Do Stray Cats Leave Their Kitten? 

It is most unusual for a stray mama cat to leave her kittens without good reason. The flip side of this is that a mama cat must sometimes leave her kittens so she can attend to business. She has to hunt for food and eat. She may also feel she needs to change her home to a safer location for her babies. She will leave her litter for a while to scout out a new home, and when she finds it, she returns and carries one kitten at a time to its new location. Whenever a mama leaves her kittens, it is not for a long time.

We have also seen a couple of stray mama cats leave their kittens because one of the two kittens had congestive heart failure, and the mother knew this baby would not survive. The mama kept shoving her one kitten to the side and not feeding or caring for it. This mama cat was wise beyond our years and an excellent mother. However, she knew her baby was dying.

In another instance, I found a newborn kitten in our backyard when I heard it meow for help. This kitten’s cord was caught on a tree branch. I had no idea where the mama cat went because I never saw her. I took the newborn in, and my son-in-law adopted sweet Wilameania. This kitten grew up and lived a happy, healthy life for the next 18 years.

Most times, mother cats are devoted to their kittens. If you come across a bunch of kittens well hidden and you do not see a mama, watch over the kittens for a bit but do not touch or move them unless they are not safely hidden.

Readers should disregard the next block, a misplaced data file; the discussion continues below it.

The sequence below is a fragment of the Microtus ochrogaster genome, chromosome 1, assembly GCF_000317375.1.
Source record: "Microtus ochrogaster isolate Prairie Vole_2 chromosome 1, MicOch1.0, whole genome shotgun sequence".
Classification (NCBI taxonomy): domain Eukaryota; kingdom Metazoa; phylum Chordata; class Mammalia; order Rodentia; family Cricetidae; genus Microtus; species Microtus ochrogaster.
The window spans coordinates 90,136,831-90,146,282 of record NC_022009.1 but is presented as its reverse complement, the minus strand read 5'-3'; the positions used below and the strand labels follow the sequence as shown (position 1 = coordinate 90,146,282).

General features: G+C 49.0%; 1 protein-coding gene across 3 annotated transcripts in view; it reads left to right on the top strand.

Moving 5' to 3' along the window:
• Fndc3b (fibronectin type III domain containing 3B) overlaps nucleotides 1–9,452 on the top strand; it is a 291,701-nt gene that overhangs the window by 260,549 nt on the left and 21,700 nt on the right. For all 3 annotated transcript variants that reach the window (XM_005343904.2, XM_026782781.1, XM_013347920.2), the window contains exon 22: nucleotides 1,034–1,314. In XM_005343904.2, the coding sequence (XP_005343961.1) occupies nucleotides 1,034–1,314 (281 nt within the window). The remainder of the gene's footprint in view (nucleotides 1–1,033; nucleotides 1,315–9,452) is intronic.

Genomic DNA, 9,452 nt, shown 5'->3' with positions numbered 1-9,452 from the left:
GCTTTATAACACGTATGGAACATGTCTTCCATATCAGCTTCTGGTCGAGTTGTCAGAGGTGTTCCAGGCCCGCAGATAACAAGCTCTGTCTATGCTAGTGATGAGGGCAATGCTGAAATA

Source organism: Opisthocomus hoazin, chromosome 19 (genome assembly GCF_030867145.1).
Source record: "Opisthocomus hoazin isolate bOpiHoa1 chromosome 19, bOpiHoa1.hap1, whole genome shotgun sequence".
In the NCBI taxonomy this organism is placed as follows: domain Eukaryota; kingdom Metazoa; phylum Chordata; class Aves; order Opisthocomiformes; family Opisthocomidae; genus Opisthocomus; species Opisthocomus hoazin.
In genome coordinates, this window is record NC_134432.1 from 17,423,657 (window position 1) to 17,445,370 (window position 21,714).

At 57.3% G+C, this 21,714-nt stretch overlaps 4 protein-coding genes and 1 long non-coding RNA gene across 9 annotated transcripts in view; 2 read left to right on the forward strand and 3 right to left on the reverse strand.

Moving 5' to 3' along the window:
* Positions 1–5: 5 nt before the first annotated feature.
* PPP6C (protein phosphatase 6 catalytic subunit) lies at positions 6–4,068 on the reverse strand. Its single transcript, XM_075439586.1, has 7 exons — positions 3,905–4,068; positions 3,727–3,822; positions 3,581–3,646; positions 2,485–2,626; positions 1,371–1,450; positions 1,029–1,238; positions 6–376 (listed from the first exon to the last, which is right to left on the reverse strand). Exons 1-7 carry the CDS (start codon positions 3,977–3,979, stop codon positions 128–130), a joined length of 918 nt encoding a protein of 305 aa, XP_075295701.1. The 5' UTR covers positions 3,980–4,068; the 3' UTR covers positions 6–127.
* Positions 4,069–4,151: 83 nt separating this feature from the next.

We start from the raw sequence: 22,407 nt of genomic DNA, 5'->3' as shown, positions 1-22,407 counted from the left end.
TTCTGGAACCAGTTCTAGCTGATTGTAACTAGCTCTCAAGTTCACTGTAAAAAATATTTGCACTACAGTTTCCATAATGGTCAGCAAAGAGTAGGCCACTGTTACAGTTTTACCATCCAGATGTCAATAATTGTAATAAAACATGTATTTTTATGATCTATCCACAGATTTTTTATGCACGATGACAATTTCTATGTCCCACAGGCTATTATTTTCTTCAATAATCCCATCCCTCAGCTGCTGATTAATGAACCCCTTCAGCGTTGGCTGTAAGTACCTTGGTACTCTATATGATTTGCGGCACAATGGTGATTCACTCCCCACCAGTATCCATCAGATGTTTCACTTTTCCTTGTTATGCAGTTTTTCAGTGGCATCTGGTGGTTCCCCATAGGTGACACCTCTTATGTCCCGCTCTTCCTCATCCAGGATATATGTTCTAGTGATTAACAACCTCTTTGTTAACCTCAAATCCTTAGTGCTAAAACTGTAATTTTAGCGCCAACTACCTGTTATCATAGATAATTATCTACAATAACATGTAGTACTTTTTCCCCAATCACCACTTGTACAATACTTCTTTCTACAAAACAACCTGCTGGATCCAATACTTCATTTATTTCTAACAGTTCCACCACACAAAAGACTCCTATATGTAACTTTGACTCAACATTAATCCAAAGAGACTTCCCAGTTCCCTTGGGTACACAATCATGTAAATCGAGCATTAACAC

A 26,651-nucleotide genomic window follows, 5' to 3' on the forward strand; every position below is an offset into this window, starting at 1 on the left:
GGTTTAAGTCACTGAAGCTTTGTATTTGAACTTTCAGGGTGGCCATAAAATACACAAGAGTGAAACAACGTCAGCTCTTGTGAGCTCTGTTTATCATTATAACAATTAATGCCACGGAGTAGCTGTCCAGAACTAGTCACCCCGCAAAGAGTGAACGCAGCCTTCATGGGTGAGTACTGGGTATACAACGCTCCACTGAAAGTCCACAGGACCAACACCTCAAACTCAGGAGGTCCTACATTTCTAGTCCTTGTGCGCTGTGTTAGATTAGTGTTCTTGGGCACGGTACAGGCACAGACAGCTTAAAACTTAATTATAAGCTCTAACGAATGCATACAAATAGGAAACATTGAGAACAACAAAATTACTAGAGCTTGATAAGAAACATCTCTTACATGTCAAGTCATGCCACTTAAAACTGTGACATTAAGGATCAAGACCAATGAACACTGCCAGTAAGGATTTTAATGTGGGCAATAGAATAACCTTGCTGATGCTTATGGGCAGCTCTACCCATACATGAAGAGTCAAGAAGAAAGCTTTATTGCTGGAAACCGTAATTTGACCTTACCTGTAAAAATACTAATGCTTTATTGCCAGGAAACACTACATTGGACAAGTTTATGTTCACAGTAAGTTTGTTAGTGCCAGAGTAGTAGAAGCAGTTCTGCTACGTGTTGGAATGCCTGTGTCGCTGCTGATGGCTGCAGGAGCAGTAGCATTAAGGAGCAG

Chances are the mama cat is out hunting for the next meal, or she is searching out a new home for her babies. If the babies are newborns, their eyes are undoubtedly still closed. You can bet the mama is nearby. Watch to make sure the mother cat returns.

Sometimes mama cats go hunting, and a car may hit them. Sometimes they are attacked by a human or another animal. I cannot bear to even think of these sad scenarios. Her kittens do not survive in these cases unless a caring human helps them.

What To Do If I Find Stray Kittens? 

You can tell if the mom is taking good care of her babies because they will be alert, clean, healthy-looking, and curled up close to each other. You can bet mama is out taking care of essential matters in this case. Wait and give her time to return.

As long as the babies are safe and look well taken care of, just keep a watchful eye on them. If you move them and their mother returns, this is also very sad. Imagine how you would feel, returning home to find all your children gone! You will be heartbroken for sure. Give mama time. The kittens have a greater chance of survival with their mother.

If the kittens are dirty, lethargic, smell of urine, are covered with feces, chances are something has happened to the mother. Watch them for a short while because chances are you may have to rescue them.

As the days pass, you may have to feed them kitten formula via kitty bottles and wean them to regular kitten food. You can house them forever, as we did, or find another perfect home for them. Try to adopt all of them to the same household to keep these siblings together.